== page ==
Sale not generally rescinded by lien or stoppage in transit.- (1) Subject to the provisions of this section, a contract of sale is not rescinded by the mere exercise by an unpaid seller of his right of lien or stoppage in transit.
(2) Where the goods are of a perishable nature, or where the unpaid seller who has exercised his right of lien or stoppage in transit gives notices to the buyer of his intentions to re-sell, the unpaid seller may, if the buyer does not within a reasonable time pay or tender the price, re-sell the goods within a reasonable time and recover from the original buyer damages for any loss occasioned by his breach of contract, but the buyer shall not be entitled to any profit which may occur on the re-sale. If such notices is not given, the unpaid seller shall not be entitled to recover such damages and the buyer shall be entitled to the profit, if any, on the re-sale.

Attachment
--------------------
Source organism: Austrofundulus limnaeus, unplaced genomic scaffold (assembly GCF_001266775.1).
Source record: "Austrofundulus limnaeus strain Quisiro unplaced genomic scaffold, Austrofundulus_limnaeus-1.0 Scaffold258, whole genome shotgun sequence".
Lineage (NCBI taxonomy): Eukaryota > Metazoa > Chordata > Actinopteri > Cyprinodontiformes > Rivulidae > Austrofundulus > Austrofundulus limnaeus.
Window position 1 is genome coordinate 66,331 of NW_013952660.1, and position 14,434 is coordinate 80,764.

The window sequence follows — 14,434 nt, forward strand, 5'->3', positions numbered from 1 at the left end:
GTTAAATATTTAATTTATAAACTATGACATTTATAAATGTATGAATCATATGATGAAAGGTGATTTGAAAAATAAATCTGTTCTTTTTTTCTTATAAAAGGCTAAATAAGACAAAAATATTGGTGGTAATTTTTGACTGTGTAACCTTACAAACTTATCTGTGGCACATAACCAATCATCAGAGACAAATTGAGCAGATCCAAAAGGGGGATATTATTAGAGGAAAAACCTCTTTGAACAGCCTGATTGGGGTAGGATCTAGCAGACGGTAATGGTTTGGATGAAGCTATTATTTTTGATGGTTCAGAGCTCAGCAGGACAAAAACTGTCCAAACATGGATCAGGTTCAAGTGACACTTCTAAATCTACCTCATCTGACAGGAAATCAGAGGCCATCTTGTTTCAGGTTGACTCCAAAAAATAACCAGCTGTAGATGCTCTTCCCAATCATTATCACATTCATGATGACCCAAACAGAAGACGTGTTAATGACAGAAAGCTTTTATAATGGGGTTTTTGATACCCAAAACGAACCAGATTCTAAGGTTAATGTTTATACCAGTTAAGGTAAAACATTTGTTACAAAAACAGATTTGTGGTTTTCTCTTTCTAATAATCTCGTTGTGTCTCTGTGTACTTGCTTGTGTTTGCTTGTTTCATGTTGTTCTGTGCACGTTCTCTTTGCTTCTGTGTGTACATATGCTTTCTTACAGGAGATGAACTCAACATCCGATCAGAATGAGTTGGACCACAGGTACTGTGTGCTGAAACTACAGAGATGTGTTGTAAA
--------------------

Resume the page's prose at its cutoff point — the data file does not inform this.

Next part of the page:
(3) Where an unpaid seller who has exercised his right of lien or stoppage in transit re-sells the goods, the buyer acquires a good title thereto as against the original buyer, notwithstanding that no notice of the re-sale has been given to the original buyer. (4) Where the seller expressly reserves a right of re-sale in case the buyer should make default, and on, the buyer making default, re-sells the goods, the original contract of sale is thereby rescinded, but without prejudice to any claim which the seller may have for damages.